August 07, (THEWILL) – Nigeria’s aviation sector is in dire straits; perhaps, the worst it has experienced over a long time. The frightening situation portends grave danger for an economy seen to be tumbling towards a precipice.
Stakeholders are lamenting the unbearably high cost of operations, especially aviation fuel, decrepit facilities, poor services and threats of insecurity. International carriers are cutting down on their flights to the country while some domestic airlines are going out of business.
At the centre of the sector’s current crisis is the high exchange rate and exorbitant cost of aviation fuel, known as Jet A1, which increased by over 200 percent from N300 per litre in February 2022 to about N1,000 per litre in July. Consequently, the cost of flight tickets has skyrocketed. Domestic airlines have increased domestic fares by over 100 percent. An hour’s flight on economy class has risen up to N125,000 from the N50,000 it sold earlier in the year depending on the time of the day.
The aviation industry is capital intensive. About 80 percent of its operations are in foreign currency. Sourcing for the dollar to meet these obligations has become a herculean task in an economy that battles with an unending foreign exchange crisis. The negative impact on the industry has led to low revenue and decrease in passenger patronage amid the non-repatriation of international carriers’ ticket sales proceeds.
The International Air Transport Association (IATA) had expressed concern over the decision by the Federal Government of Nigeria to block foreign airlines from repatriating ticket sales revenue running to $450m (N188.6 billion) into their respective countries.
Last July, Emirates Airlines notified the Nigerian authorities of its plans to cut the number of flights from Dubai to Lagos from 11 to 7 per week by mid-August due to the backlog of ticket sales they could not repatriate.
Back home, the Nigerian Civil Aviation Authority (NCAA) on July 20, 2022 suspended Dana Air flight operations indefinitely over the airline’s inability to conduct safe flights. The incident occurred two days after one of Nigeria’s oldest indigenous airlines, Aero Contractors, had on July 18 announced the suspension of its operations, citing the impact of the challenging operating environment on its daily operations.
Industry operators reveal that many airlines’ aircraft are either grounded or ‘trapped’ abroad where they had been taken for maintenance, but could not be retrieved due to shortage of foreign exchange to settle the bills.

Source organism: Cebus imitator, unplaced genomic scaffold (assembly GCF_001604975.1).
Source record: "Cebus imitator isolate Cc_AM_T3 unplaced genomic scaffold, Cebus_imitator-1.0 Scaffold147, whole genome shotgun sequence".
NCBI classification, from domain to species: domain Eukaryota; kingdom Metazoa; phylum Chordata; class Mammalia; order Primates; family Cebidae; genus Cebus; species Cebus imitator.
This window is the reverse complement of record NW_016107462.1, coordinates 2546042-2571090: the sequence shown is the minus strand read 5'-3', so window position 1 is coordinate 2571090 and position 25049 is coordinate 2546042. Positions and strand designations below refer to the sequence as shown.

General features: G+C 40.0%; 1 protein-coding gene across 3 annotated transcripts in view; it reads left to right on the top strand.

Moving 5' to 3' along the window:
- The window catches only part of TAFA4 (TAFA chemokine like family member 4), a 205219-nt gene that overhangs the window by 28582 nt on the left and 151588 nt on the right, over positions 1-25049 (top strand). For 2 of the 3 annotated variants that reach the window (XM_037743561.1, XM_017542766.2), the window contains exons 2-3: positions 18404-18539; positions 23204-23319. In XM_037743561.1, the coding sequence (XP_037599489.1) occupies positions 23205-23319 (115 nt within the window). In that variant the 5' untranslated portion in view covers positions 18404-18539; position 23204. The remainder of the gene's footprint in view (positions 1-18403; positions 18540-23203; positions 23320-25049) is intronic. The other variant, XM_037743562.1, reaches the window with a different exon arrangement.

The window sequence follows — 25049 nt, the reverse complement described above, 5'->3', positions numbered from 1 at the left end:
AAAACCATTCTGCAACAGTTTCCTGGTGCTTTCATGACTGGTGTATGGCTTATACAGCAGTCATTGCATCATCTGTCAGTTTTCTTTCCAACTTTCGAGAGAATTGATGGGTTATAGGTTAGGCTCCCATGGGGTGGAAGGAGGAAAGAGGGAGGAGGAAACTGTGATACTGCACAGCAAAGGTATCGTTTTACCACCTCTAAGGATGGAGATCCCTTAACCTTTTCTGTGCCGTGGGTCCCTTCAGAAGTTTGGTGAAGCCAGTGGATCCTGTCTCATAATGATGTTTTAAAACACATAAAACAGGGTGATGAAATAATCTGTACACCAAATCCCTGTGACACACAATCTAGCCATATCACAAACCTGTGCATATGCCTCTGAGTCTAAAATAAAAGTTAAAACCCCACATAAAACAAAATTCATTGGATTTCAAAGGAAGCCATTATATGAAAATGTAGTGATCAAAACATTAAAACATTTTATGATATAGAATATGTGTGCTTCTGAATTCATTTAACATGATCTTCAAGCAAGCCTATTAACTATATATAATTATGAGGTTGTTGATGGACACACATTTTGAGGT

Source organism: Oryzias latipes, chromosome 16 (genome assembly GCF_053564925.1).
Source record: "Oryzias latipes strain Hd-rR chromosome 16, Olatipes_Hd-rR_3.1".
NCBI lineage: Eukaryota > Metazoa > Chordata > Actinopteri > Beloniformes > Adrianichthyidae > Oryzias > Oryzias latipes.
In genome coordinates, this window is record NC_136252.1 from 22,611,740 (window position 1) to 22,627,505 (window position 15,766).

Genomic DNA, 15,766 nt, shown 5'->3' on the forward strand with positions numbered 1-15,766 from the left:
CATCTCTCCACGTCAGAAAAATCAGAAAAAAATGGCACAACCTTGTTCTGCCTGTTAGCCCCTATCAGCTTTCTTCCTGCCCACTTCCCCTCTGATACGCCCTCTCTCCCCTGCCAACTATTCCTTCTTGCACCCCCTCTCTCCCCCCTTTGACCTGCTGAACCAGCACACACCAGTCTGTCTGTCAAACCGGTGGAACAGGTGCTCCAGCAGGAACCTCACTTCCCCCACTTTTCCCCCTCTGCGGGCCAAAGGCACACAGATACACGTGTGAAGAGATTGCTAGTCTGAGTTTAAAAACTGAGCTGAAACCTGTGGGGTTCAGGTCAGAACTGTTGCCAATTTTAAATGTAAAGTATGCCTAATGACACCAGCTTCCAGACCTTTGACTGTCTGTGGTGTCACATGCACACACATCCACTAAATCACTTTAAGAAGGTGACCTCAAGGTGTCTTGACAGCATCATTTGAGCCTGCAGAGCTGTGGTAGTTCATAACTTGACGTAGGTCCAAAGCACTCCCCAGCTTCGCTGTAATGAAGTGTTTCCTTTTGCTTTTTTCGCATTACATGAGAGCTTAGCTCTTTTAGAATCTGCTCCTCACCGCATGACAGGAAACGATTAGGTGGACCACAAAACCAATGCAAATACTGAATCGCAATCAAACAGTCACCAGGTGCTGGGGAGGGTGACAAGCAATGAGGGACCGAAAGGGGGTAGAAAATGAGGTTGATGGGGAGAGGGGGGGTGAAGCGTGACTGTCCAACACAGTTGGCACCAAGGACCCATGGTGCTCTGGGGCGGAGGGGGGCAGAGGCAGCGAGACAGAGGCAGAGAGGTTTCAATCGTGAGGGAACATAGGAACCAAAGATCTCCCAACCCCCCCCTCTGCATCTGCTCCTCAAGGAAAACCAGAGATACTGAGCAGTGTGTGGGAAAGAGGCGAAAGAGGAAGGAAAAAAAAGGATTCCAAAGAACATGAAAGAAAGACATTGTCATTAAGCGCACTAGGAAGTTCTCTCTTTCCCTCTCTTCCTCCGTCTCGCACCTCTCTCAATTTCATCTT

Aviation Round Table, which is a body of professionals in the sector, has warned that more airlines might be forced to halt operations because of the prevailing economic headwinds. Today, many people are no longer travelling by air due to the hike in the price of tickets, which poses a great danger to the survival of airlines and the aviation industry.
Given the fact that the key to the success of airline business is affordability, passenger patronage will invariably drop if fares are unaffordable, leading to empty flights which becomes a double whammy.
This has implications for the government revenue, business survival and jobs. A total of 15,225,627 travellers passed through Nigeria’s airports in 2021, according to National Bureau of Statistics, this was an increase of 101.02 percent in domestic and international travel when compared to 2020.
The Federal Airports Authority of Nigeria (FAAN), proposed a revenue budget of N188 billion for the current year – 2022, as against N125.4 billion approved for the year 2021, which represented an increase of 50.4 percent. According to IATA, the aviation industry provides jobs for over 20,000 Nigerians in various sub-sectors.
What is happening to the aviation sector is a reflection of the challenges of the wider economy, which has been poorly managed over the years. Aviation is a critical sector. There is imminent danger in the entire industry which is bound to spiral out of control if something is not done urgently.
The government may consider a temporary suspension or significant downward review of the port charges and taxes on aviation fuel, pending when normalcy returns.
The aviation sector is responsible for the creation of thousands of jobs, it is wrong for the Nigerian government to deny carriers the opportunity to repatriate their revenue. The Central Bank of Nigeria should therefore work out urgent and practical strategies to enable the international airlines to repatriate their blocked ticket revenue domiciled in naira.
The government should consider an extensive modernisation of the airport terminals with shopping malls and alternative power supply, like renewable energy, to keep the airports functioning and to reduce the cost of operations. This will also help to turn the fortunes of the nation’s 18 unviable airports to boost government revenue and reduce excess tax on the airlines and passengers.
According to reports, Nigeria has lost no fewer than 50 airlines in the last five decades. These airlines, most of which go under, usually close shop within a spate of 10 years after commencing operations. This is not a good report for an emerging economy that aims to play in the league of top performing global economies.